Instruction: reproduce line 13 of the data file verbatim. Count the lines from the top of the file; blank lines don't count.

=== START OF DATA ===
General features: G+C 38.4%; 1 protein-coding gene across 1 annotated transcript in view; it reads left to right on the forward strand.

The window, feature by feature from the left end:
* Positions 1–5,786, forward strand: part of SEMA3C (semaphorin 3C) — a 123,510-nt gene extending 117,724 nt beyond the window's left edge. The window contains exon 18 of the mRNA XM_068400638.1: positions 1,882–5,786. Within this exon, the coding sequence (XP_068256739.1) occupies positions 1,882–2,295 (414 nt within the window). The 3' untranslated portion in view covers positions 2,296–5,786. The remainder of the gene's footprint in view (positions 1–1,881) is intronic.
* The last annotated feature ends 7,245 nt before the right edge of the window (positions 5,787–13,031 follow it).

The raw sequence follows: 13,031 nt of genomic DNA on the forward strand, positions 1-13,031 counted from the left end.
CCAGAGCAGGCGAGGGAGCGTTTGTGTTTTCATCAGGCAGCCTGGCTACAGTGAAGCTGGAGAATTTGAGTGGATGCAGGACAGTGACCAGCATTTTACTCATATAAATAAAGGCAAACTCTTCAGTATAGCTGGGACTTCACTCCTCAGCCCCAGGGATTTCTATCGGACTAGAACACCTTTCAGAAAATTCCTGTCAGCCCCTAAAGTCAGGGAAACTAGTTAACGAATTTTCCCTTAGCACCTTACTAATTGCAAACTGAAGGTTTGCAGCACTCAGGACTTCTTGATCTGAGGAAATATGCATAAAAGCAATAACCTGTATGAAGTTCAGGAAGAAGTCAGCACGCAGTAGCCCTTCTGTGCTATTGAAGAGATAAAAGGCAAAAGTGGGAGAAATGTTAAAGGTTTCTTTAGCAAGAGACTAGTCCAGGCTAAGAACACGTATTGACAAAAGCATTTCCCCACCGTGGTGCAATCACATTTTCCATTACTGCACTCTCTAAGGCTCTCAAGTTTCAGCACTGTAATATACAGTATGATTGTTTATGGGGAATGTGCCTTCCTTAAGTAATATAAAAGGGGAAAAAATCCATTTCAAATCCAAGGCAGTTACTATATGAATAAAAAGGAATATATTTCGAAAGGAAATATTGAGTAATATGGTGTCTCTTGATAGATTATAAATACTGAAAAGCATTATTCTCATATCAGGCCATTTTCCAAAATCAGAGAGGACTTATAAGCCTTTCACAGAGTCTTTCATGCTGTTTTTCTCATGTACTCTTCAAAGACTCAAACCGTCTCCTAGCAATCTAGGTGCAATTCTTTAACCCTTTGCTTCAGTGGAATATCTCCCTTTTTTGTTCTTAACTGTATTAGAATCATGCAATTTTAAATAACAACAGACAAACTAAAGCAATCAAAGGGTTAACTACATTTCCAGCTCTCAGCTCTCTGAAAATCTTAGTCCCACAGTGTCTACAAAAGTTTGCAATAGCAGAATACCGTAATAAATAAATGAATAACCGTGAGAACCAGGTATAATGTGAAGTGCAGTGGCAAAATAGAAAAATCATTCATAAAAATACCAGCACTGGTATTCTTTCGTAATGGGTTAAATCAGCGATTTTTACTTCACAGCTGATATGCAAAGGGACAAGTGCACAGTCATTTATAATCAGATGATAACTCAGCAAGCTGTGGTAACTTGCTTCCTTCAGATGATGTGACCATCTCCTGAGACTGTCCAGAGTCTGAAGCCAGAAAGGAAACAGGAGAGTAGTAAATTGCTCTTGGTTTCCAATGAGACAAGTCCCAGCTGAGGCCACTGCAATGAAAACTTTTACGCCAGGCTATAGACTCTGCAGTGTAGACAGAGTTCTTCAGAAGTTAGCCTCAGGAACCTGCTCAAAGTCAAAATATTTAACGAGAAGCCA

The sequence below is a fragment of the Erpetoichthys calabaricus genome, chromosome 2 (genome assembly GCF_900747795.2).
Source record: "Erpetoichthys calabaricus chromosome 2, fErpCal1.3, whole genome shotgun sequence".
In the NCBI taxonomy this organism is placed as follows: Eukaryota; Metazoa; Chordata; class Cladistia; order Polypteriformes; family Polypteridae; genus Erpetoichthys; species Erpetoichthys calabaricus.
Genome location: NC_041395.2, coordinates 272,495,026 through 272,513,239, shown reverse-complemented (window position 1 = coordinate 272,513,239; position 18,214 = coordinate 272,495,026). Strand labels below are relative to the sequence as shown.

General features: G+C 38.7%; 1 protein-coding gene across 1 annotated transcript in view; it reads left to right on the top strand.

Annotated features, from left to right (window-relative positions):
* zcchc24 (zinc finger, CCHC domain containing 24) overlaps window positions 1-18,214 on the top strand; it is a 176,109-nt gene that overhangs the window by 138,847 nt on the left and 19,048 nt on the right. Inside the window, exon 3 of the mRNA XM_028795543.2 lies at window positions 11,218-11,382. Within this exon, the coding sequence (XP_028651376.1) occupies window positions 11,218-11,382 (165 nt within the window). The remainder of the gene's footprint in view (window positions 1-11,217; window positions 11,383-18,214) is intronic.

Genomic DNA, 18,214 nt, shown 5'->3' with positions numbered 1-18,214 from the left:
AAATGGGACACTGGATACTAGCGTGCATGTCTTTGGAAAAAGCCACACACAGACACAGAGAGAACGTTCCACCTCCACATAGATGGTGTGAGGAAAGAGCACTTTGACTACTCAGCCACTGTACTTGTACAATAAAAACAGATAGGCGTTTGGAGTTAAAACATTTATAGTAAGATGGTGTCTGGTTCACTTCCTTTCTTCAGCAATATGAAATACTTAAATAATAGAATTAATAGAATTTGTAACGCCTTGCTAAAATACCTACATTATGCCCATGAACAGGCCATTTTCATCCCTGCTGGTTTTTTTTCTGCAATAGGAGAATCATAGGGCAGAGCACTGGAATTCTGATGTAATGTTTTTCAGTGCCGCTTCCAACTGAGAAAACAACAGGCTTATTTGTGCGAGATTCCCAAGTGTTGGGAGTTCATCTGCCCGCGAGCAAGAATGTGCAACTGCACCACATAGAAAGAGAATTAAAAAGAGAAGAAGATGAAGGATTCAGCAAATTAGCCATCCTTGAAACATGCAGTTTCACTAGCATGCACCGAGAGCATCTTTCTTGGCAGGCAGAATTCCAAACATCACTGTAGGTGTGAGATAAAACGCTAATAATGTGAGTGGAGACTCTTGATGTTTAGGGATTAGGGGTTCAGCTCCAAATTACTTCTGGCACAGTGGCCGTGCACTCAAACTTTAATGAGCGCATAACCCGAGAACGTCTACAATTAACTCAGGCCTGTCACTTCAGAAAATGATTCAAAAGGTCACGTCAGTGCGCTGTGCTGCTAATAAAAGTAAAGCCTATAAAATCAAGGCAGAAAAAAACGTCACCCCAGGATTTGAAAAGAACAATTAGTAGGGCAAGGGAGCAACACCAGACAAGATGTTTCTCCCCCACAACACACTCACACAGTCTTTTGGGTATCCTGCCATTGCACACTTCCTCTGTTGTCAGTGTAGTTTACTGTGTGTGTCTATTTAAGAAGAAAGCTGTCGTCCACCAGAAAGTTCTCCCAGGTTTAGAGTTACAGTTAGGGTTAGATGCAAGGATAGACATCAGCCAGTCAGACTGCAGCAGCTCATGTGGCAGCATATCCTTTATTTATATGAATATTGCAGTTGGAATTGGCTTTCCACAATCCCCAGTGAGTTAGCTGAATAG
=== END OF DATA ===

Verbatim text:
* zcchc24 (zinc finger, CCHC domain containing 24) overlaps window positions 1-18,214 on the top strand; it is a 176,109-nt gene that overhangs the window by 138,847 nt on the left and 19,048 nt on the right. Inside the window, exon 3 of the mRNA XM_028795543.2 lies at window positions 11,218-11,382. Within this exon, the coding sequence (XP_028651376.1) occupies window positions 11,218-11,382 (165 nt within the window). The remainder of the gene's footprint in view (window positions 1-11,217; window positions 11,383-18,214) is intronic.